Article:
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IFFB Review: Eleven Minutes

jay_in_cara.jpgWhat happens to reality TV contest stars once the show is over? If they’ve won, isn’t everything supposed to be easy for them? After they’re America’s Next Top Model, or the Top Chef. As ‘Eleven Minutes,’ shows, the road they have to travel is not always an easy one.

Jay McCarroll is best known to TV fans as the winner of season one of Bravo’s hit show, ‘Project Runway.’ It’s a year and a half or so since the end of the show and Jay’s preparing to show a collection during fashion week for the first time. ‘Eleven Minutes,’ follows Jay through the creation of the line, to the rush to get everything ready in time, to trying to sell the line after the show.

‘Eleven Minutes’ is a fascinating movie. Due in no small part to McCarroll’s charisma and charm, you are drawn in and then can’t take your eyes off of him. Jay is finding that showing your collection is rough going. The company he is working with seems to be telling him ‘that’s not the way things are done,’ at every corner. McCarroll fights back as much as he can, making sure the product remains his vision and his dream. However, the fight does take a toll on him and his relationship with those around him.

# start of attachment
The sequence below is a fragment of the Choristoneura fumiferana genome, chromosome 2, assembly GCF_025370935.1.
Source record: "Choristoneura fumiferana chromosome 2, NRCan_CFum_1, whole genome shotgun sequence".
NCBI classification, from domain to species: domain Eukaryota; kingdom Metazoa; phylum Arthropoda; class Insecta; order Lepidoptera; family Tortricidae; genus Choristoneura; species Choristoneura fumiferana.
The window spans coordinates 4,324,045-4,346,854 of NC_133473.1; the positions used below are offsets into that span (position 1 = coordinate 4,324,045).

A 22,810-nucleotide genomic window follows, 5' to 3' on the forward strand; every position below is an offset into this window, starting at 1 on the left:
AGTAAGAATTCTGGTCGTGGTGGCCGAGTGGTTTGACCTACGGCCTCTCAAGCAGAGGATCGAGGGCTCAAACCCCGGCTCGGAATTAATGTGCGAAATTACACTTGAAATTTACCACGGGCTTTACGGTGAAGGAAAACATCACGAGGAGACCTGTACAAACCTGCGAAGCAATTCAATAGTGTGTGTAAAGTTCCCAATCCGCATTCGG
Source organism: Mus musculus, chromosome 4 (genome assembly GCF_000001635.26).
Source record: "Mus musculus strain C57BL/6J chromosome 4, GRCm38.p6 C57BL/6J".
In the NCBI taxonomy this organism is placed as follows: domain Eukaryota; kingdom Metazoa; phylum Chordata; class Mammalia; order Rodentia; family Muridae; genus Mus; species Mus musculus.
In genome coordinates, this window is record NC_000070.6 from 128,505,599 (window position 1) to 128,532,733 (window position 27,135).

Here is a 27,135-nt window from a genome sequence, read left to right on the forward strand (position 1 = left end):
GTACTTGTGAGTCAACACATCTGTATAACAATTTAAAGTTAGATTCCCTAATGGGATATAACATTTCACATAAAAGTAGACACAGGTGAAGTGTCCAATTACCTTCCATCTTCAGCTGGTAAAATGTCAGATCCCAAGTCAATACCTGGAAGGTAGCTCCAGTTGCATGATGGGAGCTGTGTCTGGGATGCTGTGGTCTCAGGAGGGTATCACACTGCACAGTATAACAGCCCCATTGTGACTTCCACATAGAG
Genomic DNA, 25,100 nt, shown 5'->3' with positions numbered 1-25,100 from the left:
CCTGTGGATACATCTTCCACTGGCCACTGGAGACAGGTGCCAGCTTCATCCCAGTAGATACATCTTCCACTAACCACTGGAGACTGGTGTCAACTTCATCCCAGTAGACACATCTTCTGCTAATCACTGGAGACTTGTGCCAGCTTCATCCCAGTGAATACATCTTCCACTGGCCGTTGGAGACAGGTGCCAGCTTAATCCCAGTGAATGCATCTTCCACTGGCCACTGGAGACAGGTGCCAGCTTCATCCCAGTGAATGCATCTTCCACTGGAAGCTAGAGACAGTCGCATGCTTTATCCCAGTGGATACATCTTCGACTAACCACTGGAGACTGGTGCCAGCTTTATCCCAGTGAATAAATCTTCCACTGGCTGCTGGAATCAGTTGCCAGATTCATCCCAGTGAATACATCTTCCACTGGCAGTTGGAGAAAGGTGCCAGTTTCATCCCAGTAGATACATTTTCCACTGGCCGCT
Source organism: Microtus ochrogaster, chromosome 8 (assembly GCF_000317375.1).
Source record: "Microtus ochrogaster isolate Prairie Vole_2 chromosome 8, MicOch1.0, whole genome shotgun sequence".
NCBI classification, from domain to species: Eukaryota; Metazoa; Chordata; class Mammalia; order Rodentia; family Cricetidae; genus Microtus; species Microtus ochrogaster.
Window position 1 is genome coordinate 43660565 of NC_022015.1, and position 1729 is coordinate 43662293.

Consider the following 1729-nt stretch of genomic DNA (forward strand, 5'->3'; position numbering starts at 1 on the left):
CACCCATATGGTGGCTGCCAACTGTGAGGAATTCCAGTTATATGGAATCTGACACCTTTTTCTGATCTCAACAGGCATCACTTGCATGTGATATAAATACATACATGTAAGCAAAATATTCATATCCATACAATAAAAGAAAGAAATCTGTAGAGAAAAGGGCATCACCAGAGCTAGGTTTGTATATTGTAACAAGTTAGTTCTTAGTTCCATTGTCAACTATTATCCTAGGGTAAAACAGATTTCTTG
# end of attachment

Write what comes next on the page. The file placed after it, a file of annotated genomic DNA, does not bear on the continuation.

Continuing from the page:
Even if you’re not interested in fashion, ‘Eleven Minutes’ is incredibly watchable. It is a stark reminder that winning is not the top of the mountain, (no matter what Heidi Klum may tell you,) and you still have to struggle and scrape to make it happen. (To say nothing of the fact that some people won’t take you seriously because of how you came to fame.)

Directors Michael Selditch and Robert Tate shoot almost the entire movie hand-held, giving the audience a glimpse into the behind-the-scenes goings on. However, at several points, Jay talks directly to them, and a title on screen identifies the disembodied voice the director as ‘Rob, on camera.’ The choice to leave the minimal footage in is an interesting one. The verite spell is broken and it does take the view out of the world for a second. However, the quibble is a small one.

This is, first and foremost, McCarroll’s movie and it is on his back that the movie either works or doesn’t. And it sails. It is fascinating to see McCarroll’s designs on paper and then move into reality and in every step, clearly see his hand and vision in the process. For a behind-the-scenes look at the fashion world, ‘Eleven Minutes,’ is worthy to be considered alongside ‘Unzipped.’ Check it out. -Sam

Directors Michael Selditch and Robert Tate as well as subject Jay McCarroll spoke and took questions from the audience at the IFFB.

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